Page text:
The third distinction: Rand Paul makes the most interesting mistakes of anyone now in the field. This is striking. Most elected officials, and candidates, are deeply risk averse. They know that they are flanked by rivals and adversaries who will misrepresent their every ambiguity, magnify their every mistake, and trip them up. When Rand Paul first started the unconventional overtures to the African American community with a speech at Howard University, he stumbled, as reported in the Washington Post:
Paul said it was his first visit to a historically black college and he has learned from the experience. The senator added that he plans to continue to reach out to the African American community.
Paul acknowledged that he did stumble a couple of times at Howard — in asking the audience whether they knew that the NAACP was founded by Republicans and in botching the name of Edward Brooke, the first black senator elected since Reconstruction.
It turned out that the audience knew the NAACP’s history, something Paul said he didn’t know would be the case. ‘This is my first time to go to a historically black college,’ Paul said. ‘In retrospect, it sounds like it is a dumb question but it’s like, Republicans haven’t been going to Howard for 20 years.’
Yet Paul, undaunted, persisted in his courtship, eventually getting it right. The official Paul presidential announcement was a multi-racial, multi-cultural event. The contributions by African-Americans, by an Hispanic, and others from marginalized groups, sounded, and felt, intimate and authentic–not an exercise in symbolic tokenism.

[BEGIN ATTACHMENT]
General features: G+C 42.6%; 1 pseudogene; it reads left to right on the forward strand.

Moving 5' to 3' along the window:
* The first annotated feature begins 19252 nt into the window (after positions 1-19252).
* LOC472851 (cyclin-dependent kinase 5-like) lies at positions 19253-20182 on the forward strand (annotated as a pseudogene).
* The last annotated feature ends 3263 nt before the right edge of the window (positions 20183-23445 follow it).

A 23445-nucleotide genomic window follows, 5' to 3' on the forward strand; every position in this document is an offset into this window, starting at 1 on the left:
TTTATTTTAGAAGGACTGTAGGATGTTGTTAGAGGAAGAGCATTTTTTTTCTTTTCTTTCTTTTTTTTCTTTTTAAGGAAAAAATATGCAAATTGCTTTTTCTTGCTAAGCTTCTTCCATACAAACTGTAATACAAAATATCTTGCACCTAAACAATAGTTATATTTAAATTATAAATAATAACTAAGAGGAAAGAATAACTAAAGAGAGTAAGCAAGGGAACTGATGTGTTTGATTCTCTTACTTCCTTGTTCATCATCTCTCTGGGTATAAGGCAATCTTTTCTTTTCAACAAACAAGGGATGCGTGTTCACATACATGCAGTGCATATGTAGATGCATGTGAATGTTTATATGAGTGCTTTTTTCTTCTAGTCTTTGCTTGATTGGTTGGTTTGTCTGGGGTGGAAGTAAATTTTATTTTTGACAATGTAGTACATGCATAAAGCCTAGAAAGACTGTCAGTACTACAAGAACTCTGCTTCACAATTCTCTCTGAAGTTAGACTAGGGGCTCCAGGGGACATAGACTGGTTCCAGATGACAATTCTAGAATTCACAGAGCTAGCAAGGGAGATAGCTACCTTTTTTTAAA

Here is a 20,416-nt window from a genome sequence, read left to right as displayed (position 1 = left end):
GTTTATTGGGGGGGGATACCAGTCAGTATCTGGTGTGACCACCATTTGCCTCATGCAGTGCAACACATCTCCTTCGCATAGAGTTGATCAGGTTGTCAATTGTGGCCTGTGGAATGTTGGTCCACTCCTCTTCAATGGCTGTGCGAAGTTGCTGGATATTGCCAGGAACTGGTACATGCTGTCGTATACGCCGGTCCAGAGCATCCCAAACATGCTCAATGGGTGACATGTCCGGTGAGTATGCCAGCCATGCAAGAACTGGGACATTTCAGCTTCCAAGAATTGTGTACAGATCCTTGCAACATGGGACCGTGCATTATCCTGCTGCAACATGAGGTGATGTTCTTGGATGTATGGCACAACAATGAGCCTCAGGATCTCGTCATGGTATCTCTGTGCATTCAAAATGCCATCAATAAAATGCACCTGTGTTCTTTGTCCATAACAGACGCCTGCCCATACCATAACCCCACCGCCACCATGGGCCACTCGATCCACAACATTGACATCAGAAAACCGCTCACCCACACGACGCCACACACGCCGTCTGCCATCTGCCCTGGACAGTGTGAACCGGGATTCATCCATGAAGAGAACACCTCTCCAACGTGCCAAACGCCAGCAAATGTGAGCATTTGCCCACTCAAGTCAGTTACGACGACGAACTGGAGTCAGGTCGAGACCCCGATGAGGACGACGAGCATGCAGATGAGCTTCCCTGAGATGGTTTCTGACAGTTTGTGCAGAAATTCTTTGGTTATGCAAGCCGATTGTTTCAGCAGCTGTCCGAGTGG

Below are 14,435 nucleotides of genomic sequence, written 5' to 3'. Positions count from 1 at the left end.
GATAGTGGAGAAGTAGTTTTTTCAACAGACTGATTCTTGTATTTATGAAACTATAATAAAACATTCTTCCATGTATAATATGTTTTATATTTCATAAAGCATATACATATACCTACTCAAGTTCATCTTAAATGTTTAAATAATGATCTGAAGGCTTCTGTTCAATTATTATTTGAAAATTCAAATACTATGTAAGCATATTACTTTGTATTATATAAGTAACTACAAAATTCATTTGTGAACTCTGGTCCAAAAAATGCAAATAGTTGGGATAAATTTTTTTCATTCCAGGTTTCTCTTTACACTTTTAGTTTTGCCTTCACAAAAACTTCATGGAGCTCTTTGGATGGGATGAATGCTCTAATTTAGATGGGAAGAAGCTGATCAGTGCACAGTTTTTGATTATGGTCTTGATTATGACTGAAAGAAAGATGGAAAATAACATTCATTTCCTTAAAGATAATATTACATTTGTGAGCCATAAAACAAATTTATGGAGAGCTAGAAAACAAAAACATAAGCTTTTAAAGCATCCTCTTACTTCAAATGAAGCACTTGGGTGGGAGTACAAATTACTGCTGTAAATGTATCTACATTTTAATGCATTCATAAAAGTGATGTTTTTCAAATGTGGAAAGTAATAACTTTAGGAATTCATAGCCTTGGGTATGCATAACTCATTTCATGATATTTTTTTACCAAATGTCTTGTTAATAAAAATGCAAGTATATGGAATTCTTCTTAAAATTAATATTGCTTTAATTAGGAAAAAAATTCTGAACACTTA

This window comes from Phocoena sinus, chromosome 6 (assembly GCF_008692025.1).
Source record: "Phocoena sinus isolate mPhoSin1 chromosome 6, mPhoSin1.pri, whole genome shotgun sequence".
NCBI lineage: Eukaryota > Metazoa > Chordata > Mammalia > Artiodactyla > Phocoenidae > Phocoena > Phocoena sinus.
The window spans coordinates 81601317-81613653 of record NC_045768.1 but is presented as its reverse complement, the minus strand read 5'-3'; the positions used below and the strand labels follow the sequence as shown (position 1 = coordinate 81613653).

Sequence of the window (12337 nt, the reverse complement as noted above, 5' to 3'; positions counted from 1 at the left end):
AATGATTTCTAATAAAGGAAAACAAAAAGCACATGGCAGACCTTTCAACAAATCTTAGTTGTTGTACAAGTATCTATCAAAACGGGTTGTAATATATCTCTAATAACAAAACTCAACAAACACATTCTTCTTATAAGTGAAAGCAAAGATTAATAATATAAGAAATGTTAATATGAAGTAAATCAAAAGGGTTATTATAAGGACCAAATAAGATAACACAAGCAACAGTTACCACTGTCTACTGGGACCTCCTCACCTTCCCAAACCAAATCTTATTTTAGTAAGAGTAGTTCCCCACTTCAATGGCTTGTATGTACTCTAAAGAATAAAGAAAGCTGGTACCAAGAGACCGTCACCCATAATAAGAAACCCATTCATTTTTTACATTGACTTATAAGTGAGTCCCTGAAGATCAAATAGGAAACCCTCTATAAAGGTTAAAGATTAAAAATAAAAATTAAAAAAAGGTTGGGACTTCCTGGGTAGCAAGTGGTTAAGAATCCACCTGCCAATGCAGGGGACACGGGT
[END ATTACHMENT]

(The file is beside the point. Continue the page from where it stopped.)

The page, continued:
The upshot? Paul was willing to take risks, take some hits, learn, and continue forward into finally getting his footing in a high integrity effort to bring the historically Republican African-American community back into the GOP fold.
America is traversing uncharted territories–in monetary and financial policy, in foreign policy and in social policy. It might be good to nominate a candidate with a strong moral compass, discernment, and an ability to learn from his mistakes rather than one with a roadmap outdated by a decade or even a generation.
This quality–the ability to make interesting mistakes–provides Rand Paul with an unusual degree of nimbleness. It implies the will to take calculated (rather than no, or reckless) risks. It implies resilience. It implies a healthy optimism. And it implies a kind of human action in the context of feedback loops rather than a dogmatic stand.
In the formal announcement of someone who Time Magazine has called “the most interesting man in politics,” Rand Paul differentiated himself from the rest of the field in three ways. So, how does Rand Paul, to appropriate Apple’s old slogan, “Think Different”?
Rand Paul is more about connections than Big Plans.
Rand Paul is a responsible peace candidate.
Rand Paul makes the most interesting mistakes of anyone in the field.